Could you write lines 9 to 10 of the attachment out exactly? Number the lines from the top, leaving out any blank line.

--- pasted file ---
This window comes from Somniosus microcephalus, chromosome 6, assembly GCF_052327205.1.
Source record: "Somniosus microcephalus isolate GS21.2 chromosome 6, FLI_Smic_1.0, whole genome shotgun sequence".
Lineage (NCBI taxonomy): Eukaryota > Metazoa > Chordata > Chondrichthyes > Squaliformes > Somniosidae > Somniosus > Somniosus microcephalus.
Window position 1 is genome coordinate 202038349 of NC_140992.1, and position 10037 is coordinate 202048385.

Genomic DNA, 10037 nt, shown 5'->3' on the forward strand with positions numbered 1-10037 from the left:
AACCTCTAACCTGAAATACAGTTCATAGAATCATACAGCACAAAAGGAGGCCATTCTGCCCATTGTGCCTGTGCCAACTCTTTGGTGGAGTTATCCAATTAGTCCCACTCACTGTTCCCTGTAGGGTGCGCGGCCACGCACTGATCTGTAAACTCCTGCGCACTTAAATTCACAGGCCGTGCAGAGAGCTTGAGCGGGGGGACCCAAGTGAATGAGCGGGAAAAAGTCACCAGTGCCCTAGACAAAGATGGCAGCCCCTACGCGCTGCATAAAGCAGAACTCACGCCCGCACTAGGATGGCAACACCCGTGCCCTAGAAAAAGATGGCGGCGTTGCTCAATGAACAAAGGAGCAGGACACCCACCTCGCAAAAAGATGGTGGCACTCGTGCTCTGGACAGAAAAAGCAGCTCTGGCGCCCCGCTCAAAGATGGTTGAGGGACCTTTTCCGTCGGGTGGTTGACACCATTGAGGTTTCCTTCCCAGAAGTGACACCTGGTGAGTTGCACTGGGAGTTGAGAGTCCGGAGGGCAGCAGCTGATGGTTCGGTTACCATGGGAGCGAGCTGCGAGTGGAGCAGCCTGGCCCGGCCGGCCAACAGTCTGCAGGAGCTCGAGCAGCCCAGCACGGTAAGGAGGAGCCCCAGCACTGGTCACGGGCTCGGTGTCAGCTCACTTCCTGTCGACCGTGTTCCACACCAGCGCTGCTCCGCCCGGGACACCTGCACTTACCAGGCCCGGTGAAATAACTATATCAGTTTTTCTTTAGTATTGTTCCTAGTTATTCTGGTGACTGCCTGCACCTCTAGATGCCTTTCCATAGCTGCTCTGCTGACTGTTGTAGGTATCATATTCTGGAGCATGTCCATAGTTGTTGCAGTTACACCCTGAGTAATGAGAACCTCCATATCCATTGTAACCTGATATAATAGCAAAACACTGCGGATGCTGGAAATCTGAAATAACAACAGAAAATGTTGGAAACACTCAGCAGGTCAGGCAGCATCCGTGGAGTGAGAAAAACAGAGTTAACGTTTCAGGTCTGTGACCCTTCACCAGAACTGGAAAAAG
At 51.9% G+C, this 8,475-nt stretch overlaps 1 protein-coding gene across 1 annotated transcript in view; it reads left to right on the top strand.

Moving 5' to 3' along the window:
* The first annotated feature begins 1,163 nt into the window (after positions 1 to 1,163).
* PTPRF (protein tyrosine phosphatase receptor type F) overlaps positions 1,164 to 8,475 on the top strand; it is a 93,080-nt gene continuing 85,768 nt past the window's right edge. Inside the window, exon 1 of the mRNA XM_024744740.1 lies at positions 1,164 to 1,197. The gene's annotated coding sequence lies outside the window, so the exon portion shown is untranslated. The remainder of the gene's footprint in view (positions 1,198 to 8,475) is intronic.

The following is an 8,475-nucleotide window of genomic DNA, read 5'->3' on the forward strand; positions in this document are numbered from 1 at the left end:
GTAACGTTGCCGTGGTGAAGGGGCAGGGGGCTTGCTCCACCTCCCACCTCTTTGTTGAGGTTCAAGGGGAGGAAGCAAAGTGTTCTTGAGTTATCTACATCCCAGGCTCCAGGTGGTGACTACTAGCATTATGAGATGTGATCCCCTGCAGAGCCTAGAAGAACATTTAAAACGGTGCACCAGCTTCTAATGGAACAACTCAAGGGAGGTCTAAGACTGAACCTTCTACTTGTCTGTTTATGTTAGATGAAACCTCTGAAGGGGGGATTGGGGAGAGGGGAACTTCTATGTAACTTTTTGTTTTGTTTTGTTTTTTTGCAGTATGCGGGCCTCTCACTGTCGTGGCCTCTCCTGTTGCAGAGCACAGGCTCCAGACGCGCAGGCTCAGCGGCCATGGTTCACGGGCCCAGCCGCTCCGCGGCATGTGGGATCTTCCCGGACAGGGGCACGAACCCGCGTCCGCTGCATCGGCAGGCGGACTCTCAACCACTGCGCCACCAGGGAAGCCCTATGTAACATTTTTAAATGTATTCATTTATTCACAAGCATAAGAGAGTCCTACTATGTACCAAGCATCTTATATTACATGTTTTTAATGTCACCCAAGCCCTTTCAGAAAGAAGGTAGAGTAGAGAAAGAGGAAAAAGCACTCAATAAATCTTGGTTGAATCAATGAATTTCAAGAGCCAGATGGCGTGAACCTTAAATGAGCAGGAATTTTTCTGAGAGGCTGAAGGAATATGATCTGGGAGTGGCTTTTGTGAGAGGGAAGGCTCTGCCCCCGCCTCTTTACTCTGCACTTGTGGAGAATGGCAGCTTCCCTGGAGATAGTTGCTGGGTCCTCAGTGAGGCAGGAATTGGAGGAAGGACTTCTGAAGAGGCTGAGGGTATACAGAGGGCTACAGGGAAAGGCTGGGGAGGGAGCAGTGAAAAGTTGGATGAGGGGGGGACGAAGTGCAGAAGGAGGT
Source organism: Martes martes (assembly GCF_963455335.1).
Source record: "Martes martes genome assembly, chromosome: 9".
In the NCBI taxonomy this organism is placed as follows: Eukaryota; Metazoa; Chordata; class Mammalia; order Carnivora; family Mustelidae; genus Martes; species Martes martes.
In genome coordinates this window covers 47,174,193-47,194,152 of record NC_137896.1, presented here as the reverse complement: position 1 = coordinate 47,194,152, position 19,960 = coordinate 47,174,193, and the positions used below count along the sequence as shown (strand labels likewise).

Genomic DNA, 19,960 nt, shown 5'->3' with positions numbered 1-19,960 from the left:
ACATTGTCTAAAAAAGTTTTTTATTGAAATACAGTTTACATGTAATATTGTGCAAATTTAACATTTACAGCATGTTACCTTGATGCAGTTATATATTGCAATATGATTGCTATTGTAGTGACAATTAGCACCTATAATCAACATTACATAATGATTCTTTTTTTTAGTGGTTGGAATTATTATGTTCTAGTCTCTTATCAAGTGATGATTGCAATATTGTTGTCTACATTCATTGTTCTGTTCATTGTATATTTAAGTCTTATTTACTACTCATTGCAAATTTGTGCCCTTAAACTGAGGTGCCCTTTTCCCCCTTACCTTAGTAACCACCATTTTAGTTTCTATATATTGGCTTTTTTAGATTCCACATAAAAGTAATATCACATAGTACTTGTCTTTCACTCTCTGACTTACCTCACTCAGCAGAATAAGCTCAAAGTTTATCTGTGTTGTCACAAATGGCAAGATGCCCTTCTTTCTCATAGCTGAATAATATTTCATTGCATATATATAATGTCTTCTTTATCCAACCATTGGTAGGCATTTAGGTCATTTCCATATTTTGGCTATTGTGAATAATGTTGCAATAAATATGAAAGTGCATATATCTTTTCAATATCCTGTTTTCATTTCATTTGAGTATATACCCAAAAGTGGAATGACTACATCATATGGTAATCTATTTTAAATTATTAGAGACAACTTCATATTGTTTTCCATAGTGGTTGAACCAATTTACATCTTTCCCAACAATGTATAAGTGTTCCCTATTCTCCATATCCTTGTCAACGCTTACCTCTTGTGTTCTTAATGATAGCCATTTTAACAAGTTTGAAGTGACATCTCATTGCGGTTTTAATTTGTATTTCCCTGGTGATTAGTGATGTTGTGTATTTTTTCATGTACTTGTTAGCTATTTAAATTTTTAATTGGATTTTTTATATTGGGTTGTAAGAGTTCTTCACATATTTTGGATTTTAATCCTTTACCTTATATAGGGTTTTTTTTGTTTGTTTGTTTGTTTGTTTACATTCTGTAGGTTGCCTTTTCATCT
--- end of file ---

* The first annotated feature begins 1,163 nt into the window (after positions 1 to 1,163).
* PTPRF (protein tyrosine phosphatase receptor type F) overlaps positions 1,164 to 8,475 on the top strand; it is a 93,080-nt gene continuing 85,768 nt past the window's right edge. Inside the window, exon 1 of the mRNA XM_024744740.1 lies at positions 1,164 to 1,197. The gene's annotated coding sequence lies outside the window, so the exon portion shown is untranslated. The remainder of the gene's footprint in view (positions 1,198 to 8,475) is intronic.